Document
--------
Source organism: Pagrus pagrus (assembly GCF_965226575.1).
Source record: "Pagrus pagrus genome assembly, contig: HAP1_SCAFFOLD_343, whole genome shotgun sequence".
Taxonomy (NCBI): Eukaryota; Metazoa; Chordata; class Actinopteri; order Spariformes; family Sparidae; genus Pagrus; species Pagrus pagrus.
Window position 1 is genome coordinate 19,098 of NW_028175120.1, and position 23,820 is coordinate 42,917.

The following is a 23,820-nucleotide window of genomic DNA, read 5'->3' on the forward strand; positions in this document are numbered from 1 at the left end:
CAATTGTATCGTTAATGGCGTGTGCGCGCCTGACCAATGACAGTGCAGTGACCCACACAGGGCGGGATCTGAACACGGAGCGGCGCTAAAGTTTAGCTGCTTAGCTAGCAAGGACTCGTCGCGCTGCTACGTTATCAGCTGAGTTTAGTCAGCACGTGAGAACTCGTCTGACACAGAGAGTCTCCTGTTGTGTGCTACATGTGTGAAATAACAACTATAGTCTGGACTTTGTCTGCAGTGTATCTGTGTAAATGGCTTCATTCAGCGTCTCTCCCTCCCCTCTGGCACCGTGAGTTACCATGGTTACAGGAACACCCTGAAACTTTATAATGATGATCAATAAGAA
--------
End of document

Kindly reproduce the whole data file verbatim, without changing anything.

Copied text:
Source organism: Pagrus pagrus (assembly GCF_965226575.1).
Source record: "Pagrus pagrus genome assembly, contig: HAP1_SCAFFOLD_343, whole genome shotgun sequence".
Taxonomy (NCBI): Eukaryota; Metazoa; Chordata; class Actinopteri; order Spariformes; family Sparidae; genus Pagrus; species Pagrus pagrus.
Window position 1 is genome coordinate 19,098 of NW_028175120.1, and position 23,820 is coordinate 42,917.

The following is a 23,820-nucleotide window of genomic DNA, read 5'->3' on the forward strand; positions in this document are numbered from 1 at the left end:
CAATTGTATCGTTAATGGCGTGTGCGCGCCTGACCAATGACAGTGCAGTGACCCACACAGGGCGGGATCTGAACACGGAGCGGCGCTAAAGTTTAGCTGCTTAGCTAGCAAGGACTCGTCGCGCTGCTACGTTATCAGCTGAGTTTAGTCAGCACGTGAGAACTCGTCTGACACAGAGAGTCTCCTGTTGTGTGCTACATGTGTGAAATAACAACTATAGTCTGGACTTTGTCTGCAGTGTATCTGTGTAAATGGCTTCATTCAGCGTCTCTCCCTCCCCTCTGGCACCGTGAGTTACCATGGTTACAGGAACACCCTGAAACTTTATAATGATGATCAATAAGAA